I love Peter Kay's cheeky, boyish humour and have found myself laughing out loud at his quick-witted japery on TV etc so I looked forward immensely to reading this book.
It is a pacy read, no soul-searching introspection and nothing particularly dull about it but... it's not well written (simple grammatical errors such as "danced passed", "must of" etc and even his beloved "Kiaora" drink is incorrectly spelt), its humour seems underdeveloped and it has the feeling of having been written very fast. Also, it falls right into the common trap for comics writing an autobiography: when they want to be serious for a moment, the whole book drops a gear and then you expect a punchline (but there isn't one).
The best chapters were the ones about his love of music (nostalgic for me, too) and the final chapter about his attempt to get into live stand-up comedy after having tricked his way into on a higher education course with one O-level. He seems to be on stronger ground, somehow, more sure of his direction and the books becomes more coherent. Up to that point, it is a series of reminiscences (some too absurd to be absolutely plausible) with a strong emphasis on his teenage years. And wouldn't it be interesting to know what his parents thought about his career ambition? And what of his sister, "R Julie", about whom we learn not one single thing (poor girl!)?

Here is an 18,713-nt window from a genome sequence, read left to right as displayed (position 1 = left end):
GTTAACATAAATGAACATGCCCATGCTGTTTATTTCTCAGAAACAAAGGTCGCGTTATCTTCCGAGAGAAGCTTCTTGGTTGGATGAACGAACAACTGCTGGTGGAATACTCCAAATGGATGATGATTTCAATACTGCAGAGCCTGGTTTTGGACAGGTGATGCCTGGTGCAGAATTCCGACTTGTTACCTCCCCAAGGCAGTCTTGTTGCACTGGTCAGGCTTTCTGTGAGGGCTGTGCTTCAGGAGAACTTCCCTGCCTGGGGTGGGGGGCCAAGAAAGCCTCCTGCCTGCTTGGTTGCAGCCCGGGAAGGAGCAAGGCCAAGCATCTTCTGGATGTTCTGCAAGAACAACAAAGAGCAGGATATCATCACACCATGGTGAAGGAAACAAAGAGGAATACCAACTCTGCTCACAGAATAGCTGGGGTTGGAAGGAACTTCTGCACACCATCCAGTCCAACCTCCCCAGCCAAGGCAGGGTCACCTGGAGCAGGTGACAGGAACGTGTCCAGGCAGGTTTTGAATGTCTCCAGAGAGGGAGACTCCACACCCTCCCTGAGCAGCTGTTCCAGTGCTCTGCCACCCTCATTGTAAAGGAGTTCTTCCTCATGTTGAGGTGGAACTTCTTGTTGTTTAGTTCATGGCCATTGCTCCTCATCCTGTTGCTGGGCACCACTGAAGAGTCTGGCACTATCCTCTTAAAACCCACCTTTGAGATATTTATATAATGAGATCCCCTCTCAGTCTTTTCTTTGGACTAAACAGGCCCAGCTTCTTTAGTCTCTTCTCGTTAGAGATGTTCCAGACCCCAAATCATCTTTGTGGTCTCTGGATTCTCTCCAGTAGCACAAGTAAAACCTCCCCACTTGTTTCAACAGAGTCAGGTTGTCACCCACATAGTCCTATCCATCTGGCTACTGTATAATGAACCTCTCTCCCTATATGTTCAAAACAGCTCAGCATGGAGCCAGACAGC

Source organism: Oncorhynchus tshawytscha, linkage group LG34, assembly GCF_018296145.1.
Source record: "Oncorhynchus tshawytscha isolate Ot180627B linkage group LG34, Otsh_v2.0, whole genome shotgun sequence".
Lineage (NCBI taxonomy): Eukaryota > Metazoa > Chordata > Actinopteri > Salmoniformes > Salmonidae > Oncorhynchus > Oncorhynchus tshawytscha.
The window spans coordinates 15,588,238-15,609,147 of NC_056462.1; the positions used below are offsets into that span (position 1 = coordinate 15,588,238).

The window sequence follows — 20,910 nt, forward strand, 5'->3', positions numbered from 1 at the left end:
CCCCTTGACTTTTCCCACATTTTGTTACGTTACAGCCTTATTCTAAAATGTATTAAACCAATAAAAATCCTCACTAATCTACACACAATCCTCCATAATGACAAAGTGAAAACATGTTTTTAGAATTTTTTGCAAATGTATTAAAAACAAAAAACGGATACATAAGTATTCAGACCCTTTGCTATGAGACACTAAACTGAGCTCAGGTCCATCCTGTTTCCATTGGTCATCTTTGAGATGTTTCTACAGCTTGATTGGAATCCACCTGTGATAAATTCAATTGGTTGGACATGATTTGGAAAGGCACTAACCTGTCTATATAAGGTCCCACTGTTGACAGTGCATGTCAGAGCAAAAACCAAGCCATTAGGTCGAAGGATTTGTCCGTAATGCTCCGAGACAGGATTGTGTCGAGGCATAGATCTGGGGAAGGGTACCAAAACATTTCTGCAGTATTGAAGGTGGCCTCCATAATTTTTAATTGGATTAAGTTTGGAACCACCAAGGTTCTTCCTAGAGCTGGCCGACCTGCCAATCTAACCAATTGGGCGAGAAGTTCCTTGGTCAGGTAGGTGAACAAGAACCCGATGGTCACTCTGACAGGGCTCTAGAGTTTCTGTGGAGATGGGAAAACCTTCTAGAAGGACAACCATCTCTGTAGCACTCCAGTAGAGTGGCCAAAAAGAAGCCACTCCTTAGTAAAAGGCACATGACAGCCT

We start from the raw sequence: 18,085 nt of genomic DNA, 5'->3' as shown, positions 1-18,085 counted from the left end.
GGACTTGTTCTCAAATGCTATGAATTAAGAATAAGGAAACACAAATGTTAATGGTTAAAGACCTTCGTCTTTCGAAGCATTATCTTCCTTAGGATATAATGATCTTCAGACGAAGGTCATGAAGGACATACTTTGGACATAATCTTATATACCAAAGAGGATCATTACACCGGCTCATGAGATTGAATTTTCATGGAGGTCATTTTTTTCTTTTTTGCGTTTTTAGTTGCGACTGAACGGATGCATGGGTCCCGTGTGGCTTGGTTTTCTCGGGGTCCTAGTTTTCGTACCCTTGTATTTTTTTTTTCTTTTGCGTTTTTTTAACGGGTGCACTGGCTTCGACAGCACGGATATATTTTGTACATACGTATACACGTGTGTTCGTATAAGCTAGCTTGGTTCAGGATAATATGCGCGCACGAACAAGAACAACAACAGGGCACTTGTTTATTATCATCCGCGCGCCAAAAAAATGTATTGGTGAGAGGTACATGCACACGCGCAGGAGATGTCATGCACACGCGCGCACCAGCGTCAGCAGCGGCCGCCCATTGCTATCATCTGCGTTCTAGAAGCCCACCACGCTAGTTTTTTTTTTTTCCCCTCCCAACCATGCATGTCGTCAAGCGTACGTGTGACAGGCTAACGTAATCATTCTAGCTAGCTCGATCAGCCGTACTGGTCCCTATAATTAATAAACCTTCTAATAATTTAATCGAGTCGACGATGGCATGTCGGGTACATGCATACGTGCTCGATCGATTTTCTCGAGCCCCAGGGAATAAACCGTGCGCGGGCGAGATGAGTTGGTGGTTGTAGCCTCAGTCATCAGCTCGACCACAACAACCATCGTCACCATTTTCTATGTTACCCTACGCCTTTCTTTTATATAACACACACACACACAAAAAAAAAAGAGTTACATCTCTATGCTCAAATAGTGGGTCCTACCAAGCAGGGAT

It stops abruptly when he gets to about 22, so there's no mention of anything as recent as Phoenix Nights. But the guy's only 32 now so there should be another few volumes to come. I just hope that they will be tighter and more intense than this quickly-typed waffle. An audio book, read by the author, could inject some much needed Bolton accent and quick delivery into this disappointing read.
Also, as if an "epilogue" were not pretentious enough for a book like this, poor Mrs Kay is mentioned in the penultimate chapter only. It's almost as though she was saying "Have you mentioned me yet, Peter?" and he would reply that he would in a minute but just forgot. There are no recollections at all about teenage girlfriends (or even friends who were girls), surely a highly important fixation for an adolescent lad, and we learn not one thing about how he met his wife or their marriage.
And Peter Kay, of all people, could have made that really funny..
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